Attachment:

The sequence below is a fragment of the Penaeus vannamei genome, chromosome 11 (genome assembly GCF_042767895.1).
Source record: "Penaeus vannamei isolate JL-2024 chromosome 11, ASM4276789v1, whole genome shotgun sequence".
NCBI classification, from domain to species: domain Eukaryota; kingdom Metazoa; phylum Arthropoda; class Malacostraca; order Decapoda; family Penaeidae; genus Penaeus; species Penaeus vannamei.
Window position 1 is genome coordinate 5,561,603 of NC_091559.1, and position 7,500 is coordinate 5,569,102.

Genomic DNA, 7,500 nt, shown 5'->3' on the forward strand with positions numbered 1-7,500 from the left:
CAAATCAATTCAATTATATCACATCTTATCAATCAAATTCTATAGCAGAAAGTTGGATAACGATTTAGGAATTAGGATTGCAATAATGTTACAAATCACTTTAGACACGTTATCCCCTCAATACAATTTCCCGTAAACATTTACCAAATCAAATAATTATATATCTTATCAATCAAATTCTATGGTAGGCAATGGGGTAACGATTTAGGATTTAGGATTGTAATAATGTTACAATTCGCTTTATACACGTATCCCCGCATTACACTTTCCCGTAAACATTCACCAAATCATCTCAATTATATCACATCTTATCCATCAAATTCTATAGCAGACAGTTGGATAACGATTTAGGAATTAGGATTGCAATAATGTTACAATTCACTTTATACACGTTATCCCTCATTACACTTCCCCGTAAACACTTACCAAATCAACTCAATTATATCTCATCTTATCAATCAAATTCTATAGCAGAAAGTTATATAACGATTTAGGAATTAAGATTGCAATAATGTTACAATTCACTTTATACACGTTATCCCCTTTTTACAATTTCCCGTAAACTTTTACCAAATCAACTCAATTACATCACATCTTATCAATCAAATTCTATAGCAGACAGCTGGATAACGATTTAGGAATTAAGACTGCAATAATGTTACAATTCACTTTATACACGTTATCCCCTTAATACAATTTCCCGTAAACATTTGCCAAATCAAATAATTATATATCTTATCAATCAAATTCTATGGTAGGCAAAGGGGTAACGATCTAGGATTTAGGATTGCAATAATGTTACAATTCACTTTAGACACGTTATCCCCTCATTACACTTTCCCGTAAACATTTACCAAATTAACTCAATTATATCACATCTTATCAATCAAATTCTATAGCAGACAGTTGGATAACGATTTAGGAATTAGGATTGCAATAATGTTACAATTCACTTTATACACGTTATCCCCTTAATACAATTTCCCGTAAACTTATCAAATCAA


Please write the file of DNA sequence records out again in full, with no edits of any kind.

The sequence below is a fragment of the Penaeus vannamei genome, chromosome 11 (genome assembly GCF_042767895.1).
Source record: "Penaeus vannamei isolate JL-2024 chromosome 11, ASM4276789v1, whole genome shotgun sequence".
NCBI classification, from domain to species: domain Eukaryota; kingdom Metazoa; phylum Arthropoda; class Malacostraca; order Decapoda; family Penaeidae; genus Penaeus; species Penaeus vannamei.
Window position 1 is genome coordinate 5,561,603 of NC_091559.1, and position 7,500 is coordinate 5,569,102.

Genomic DNA, 7,500 nt, shown 5'->3' on the forward strand with positions numbered 1-7,500 from the left:
CAAATCAATTCAATTATATCACATCTTATCAATCAAATTCTATAGCAGAAAGTTGGATAACGATTTAGGAATTAGGATTGCAATAATGTTACAAATCACTTTAGACACGTTATCCCCTCAATACAATTTCCCGTAAACATTTACCAAATCAAATAATTATATATCTTATCAATCAAATTCTATGGTAGGCAATGGGGTAACGATTTAGGATTTAGGATTGTAATAATGTTACAATTCGCTTTATACACGTATCCCCGCATTACACTTTCCCGTAAACATTCACCAAATCATCTCAATTATATCACATCTTATCCATCAAATTCTATAGCAGACAGTTGGATAACGATTTAGGAATTAGGATTGCAATAATGTTACAATTCACTTTATACACGTTATCCCTCATTACACTTCCCCGTAAACACTTACCAAATCAACTCAATTATATCTCATCTTATCAATCAAATTCTATAGCAGAAAGTTATATAACGATTTAGGAATTAAGATTGCAATAATGTTACAATTCACTTTATACACGTTATCCCCTTTTTACAATTTCCCGTAAACTTTTACCAAATCAACTCAATTACATCACATCTTATCAATCAAATTCTATAGCAGACAGCTGGATAACGATTTAGGAATTAAGACTGCAATAATGTTACAATTCACTTTATACACGTTATCCCCTTAATACAATTTCCCGTAAACATTTGCCAAATCAAATAATTATATATCTTATCAATCAAATTCTATGGTAGGCAAAGGGGTAACGATCTAGGATTTAGGATTGCAATAATGTTACAATTCACTTTAGACACGTTATCCCCTCATTACACTTTCCCGTAAACATTTACCAAATTAACTCAATTATATCACATCTTATCAATCAAATTCTATAGCAGACAGTTGGATAACGATTTAGGAATTAGGATTGCAATAATGTTACAATTCACTTTATACACGTTATCCCCTTAATACAATTTCCCGTAAACTTATCAAATCAA